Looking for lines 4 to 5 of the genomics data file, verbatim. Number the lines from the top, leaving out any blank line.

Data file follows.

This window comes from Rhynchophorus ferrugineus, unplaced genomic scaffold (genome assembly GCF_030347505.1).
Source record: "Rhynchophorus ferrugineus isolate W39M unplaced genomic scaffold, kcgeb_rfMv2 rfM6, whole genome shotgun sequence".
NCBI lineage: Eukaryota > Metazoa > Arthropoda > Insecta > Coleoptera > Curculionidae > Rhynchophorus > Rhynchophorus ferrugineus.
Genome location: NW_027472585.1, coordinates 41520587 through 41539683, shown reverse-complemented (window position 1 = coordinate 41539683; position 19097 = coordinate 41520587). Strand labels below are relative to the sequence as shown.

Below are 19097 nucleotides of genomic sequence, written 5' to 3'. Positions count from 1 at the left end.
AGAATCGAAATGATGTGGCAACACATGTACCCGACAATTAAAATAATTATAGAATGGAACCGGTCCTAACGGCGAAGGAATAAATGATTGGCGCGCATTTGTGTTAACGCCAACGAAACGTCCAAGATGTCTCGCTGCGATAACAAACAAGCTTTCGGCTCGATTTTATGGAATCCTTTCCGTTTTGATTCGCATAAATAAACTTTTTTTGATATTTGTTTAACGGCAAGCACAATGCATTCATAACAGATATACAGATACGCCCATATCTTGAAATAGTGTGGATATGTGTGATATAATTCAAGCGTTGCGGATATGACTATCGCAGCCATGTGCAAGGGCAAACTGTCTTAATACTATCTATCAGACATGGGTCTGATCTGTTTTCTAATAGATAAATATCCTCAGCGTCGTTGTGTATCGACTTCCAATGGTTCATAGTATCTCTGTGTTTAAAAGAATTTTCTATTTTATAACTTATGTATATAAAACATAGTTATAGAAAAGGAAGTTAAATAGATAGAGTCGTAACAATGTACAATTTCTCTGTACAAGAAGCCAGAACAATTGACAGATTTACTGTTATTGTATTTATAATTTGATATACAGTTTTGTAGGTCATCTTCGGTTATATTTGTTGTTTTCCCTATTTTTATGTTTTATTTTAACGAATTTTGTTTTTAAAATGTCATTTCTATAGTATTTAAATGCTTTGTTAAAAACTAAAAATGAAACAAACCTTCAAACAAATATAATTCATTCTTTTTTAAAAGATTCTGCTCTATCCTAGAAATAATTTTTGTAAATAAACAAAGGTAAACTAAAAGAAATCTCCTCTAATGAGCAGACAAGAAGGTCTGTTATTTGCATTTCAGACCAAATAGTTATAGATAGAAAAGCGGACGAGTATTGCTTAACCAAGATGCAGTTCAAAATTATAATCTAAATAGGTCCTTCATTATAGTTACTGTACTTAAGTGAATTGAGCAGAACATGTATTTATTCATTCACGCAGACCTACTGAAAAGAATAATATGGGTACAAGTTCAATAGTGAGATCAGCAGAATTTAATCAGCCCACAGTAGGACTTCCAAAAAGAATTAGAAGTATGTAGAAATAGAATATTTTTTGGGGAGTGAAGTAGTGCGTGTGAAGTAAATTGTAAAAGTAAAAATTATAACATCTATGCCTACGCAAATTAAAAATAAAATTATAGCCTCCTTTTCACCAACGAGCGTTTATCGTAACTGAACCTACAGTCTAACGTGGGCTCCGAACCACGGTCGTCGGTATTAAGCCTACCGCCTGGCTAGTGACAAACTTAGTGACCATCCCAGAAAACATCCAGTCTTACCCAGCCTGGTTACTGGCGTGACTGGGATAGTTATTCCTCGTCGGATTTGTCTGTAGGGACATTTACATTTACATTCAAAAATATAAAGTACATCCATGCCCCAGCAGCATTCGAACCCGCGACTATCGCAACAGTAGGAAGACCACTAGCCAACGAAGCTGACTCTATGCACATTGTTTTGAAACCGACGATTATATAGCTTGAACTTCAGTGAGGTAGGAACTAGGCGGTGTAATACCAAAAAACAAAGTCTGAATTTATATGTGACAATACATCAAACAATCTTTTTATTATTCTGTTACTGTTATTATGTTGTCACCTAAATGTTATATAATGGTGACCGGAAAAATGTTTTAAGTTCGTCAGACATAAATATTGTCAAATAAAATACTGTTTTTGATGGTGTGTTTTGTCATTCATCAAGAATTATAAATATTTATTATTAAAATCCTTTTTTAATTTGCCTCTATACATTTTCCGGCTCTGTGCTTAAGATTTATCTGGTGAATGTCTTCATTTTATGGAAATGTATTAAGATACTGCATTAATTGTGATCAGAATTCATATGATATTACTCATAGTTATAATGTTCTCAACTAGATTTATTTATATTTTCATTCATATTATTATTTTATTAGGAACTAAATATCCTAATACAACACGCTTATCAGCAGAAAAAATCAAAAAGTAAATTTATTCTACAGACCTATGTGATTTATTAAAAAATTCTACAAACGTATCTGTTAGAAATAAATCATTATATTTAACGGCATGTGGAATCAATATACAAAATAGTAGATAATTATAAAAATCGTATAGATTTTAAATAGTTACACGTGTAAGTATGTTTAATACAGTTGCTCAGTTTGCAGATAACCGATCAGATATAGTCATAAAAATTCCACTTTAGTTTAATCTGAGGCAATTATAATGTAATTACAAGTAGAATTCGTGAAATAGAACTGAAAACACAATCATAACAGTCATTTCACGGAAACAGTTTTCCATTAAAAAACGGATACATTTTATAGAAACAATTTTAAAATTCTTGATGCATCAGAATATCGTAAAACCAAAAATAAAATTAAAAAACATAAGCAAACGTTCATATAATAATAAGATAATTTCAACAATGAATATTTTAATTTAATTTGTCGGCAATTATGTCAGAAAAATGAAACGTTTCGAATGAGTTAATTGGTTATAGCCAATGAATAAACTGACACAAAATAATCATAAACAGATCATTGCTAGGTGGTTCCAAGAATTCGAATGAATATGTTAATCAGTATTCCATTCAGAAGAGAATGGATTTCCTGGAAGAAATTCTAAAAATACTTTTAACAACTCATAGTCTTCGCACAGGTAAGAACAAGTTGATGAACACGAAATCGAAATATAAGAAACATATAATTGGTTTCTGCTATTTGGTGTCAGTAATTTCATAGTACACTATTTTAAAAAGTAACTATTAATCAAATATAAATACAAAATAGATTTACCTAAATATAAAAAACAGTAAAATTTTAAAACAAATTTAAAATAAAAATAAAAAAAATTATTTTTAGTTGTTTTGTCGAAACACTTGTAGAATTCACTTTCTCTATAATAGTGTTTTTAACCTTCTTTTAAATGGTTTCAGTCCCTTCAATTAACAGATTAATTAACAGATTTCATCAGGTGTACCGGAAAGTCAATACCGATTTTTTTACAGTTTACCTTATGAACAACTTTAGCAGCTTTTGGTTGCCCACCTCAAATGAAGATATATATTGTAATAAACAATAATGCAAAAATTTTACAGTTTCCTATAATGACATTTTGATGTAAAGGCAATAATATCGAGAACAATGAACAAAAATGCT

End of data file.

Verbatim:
Genome location: NW_027472585.1, coordinates 41520587 through 41539683, shown reverse-complemented (window position 1 = coordinate 41539683; position 19097 = coordinate 41520587). Strand labels below are relative to the sequence as shown.

Below are 19097 nucleotides of genomic sequence, written 5' to 3'. Positions count from 1 at the left end.